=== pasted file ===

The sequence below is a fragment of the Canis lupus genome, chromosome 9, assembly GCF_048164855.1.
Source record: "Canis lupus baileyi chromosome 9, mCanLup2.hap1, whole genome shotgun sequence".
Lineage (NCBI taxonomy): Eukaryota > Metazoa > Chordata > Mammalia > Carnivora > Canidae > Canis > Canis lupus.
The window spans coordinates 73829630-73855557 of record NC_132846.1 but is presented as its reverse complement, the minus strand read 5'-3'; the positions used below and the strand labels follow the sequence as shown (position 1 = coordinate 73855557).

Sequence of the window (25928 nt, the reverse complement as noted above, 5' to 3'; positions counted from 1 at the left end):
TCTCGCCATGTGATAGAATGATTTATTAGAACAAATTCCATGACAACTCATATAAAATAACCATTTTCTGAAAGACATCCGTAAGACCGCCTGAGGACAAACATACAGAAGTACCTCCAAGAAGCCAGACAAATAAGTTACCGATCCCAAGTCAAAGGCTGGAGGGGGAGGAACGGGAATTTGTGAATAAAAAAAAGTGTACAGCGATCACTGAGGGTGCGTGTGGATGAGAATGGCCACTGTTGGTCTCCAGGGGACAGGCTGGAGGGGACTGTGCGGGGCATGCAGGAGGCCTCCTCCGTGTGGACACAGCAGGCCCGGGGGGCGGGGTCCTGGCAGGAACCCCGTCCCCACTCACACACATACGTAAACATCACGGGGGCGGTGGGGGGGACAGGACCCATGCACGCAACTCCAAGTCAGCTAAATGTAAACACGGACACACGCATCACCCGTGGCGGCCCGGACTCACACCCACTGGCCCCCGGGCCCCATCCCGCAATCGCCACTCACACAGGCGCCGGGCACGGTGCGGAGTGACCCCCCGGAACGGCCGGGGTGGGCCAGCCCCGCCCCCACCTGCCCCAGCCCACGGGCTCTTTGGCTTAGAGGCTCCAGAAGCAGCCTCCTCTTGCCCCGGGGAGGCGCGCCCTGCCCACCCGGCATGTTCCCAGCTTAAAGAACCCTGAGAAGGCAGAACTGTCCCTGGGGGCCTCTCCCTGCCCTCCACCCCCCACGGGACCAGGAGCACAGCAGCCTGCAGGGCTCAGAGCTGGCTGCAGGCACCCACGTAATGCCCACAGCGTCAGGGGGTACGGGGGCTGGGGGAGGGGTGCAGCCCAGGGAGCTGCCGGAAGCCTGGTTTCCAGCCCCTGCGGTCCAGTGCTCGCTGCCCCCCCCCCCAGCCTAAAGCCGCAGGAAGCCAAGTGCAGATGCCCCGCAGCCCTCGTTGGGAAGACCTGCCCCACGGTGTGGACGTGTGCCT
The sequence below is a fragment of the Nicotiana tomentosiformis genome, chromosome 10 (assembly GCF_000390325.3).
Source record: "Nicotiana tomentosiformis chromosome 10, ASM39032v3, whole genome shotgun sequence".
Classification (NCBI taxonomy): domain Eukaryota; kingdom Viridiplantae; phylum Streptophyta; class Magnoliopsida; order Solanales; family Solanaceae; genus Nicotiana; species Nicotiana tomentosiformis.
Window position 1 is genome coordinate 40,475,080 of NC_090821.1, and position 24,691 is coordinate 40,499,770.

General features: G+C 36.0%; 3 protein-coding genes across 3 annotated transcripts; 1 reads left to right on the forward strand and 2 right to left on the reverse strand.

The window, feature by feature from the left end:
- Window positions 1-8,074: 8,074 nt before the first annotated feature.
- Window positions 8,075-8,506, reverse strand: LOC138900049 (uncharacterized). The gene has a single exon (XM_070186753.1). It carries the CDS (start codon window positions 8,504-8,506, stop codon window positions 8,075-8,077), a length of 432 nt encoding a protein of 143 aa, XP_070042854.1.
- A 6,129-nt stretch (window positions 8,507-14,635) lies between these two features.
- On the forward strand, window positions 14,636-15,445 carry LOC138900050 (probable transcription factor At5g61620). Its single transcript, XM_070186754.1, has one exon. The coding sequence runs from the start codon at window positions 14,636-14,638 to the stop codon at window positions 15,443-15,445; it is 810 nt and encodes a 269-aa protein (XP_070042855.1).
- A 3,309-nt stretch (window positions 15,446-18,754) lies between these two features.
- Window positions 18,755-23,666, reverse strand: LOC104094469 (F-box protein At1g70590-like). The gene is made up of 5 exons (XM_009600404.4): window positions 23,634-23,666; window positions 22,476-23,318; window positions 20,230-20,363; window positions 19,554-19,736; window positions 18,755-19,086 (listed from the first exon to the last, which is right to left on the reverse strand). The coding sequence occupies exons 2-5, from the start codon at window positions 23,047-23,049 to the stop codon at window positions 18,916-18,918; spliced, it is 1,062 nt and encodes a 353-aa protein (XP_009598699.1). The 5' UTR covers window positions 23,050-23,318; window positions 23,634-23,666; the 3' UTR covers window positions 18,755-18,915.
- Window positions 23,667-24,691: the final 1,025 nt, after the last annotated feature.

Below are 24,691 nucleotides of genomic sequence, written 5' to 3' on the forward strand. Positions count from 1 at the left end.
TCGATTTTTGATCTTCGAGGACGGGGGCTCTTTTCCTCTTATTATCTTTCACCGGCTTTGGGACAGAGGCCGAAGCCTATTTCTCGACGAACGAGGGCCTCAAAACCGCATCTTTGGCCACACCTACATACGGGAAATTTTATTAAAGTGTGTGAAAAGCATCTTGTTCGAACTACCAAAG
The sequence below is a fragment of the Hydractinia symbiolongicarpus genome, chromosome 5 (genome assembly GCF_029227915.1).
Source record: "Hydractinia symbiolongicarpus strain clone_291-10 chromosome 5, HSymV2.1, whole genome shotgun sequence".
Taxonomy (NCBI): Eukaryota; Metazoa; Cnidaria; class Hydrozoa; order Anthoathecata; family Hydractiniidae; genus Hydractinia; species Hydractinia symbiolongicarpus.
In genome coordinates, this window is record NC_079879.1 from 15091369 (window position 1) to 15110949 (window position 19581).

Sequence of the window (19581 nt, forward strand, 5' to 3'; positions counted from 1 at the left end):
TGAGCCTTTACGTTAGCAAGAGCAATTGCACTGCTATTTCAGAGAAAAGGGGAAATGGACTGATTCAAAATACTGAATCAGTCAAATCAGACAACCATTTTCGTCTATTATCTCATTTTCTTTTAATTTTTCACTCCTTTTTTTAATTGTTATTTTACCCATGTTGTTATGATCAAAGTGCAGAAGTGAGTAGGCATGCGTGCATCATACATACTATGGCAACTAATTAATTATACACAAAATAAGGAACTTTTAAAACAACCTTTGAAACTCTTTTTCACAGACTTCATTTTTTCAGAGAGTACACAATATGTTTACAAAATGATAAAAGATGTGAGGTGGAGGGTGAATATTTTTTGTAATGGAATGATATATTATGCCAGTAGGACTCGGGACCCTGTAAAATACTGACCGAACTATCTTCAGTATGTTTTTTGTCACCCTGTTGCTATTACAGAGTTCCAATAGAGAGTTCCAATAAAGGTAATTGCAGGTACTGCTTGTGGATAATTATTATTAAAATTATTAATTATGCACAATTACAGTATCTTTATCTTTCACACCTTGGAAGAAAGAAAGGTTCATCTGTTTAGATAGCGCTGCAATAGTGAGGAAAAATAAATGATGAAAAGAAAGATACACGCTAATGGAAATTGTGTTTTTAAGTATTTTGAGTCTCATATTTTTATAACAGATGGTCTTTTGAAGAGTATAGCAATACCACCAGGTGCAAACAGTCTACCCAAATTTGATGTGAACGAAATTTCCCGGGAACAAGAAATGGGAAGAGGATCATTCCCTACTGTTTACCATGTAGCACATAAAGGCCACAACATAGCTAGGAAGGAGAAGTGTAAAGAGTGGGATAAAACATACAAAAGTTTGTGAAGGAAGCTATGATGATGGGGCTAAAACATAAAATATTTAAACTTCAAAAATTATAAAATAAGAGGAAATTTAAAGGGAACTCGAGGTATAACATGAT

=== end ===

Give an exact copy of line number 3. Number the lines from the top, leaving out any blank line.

Lineage (NCBI taxonomy): Eukaryota > Metazoa > Chordata > Mammalia > Carnivora > Canidae > Canis > Canis lupus.